ICT as a horsefly
2012 (English)In: Critique, Democracy and Philosophy in 21st Century Information Society: Towards Critical Theories of Social Media / [ed] Christian Fuchs, 2012, 38-38 p.Conference paper, Presentation (Refereed)
The way we solve problems and make decisions has been at the focus of philosophy. Since ancient times the issue has been how to think in the right way. Skills, abilities, methods and processes have been investigated. According to Platon philosophers do not have the right answers but they can find the right answers. They have the skills and they can use the right tools to discard false ideas (aporia). Philosophers think and act in a democratic way among themselves. But anybody who has the ability to philosophize, to think self-critically, systematically, scientifically, i.e. has the Aristotelian virtue of phronesis or the Kantian skill of autonomy, and acts according to this, belongs to a democracy together with other like people. Unfortunately, this is not the only definition of democracy. Although democracy itself is a process, the common sense definition is either result oriented or focused on formalistic aspects, or a combination of both. The first means that societies providing high living standards, security, tolerance, good environment and other goods are called democratic. The second definition is based on the existence of certain procedures, institutions, roles and processes, like elections. The presence of formal procedures is sufficient for a democracy definition. But if democracy is a process neither the result of it nor its formal surface characteristics should have the highest significance. Maintaining and running the democratic process is the important aspect as well as the conditions supporting it. By saying this we are back to the philosophical discussion. In essence democracy is dialog between people. That means that people search for solutions to their problems by thinking together with others. But that presupposes that each person has a dialog with himself and that each person starts with the position that own ideas and beliefs need to be better (aporia). This makes it possible to listen to others. Each participant in a democratic process, or a dialog, feels always the need of other participants because he is expecting them to help him and together with other able people find a better idea (phronesis, autonomy).ICT can contribute to this process by making information accessible and therefore facilitating citizens’ participation in political decision making. It can support openness and by that invite people to be more aware and active. Furthermore, it can support horizontal communication among citizens. Issues that are of interest to few people or to people that for some reason have difficulties to contact each other by traditional means may be neglected in the political process even though they are important. ICT can easily overcome such difficulties and provide a powerful tool to connect, inform and coordinate people’s actions. Most important, ICT can support self-critical and systematic thinking, which is the base for successful democratic dialog. ICT systems are currently used to create aporia and to stimulate autonomy during a process of problem solving and decision making. Advanced games simulate the complexity of reality in micro worlds, broadening the spectrum of opportunities and possibilities to support dialog.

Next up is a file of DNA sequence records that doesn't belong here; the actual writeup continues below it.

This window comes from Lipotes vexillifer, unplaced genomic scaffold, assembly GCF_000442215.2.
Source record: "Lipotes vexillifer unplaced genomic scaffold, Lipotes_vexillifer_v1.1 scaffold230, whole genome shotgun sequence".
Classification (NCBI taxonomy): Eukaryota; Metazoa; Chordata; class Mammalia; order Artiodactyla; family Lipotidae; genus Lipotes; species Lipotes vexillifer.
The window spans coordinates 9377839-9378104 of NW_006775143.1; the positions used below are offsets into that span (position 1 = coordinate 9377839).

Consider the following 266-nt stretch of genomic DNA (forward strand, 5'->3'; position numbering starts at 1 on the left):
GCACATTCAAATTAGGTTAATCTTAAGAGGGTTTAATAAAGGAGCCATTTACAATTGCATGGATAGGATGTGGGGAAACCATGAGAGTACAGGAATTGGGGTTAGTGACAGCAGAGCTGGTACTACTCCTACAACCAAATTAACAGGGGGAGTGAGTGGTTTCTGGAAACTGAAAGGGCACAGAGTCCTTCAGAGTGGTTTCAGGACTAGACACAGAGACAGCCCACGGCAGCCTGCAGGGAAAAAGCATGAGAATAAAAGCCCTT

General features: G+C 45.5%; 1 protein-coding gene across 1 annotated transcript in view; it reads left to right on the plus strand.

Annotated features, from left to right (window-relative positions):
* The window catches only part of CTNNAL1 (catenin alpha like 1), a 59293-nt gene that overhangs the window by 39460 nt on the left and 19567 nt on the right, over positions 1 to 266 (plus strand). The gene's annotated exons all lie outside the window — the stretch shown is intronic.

Place, publisher, year, edition, pages
2012. 38-38 p.
communication, decision-making, democracy, dialog, ethics, information technology, microworld, philosophy, psychology, usability
Human Aspects of ICT Human Computer Interaction Philosophy Ethics Psychology (excluding Applied Psychology)
Research subject Human-Computer Interaction
IdentifiersURN: urn:nbn:se:uu:diva-179136OAI: oai:DiVA.org:uu-179136DiVA: diva2:543528
The Fourth ICTs and Society-Conference, Collection of Abstracts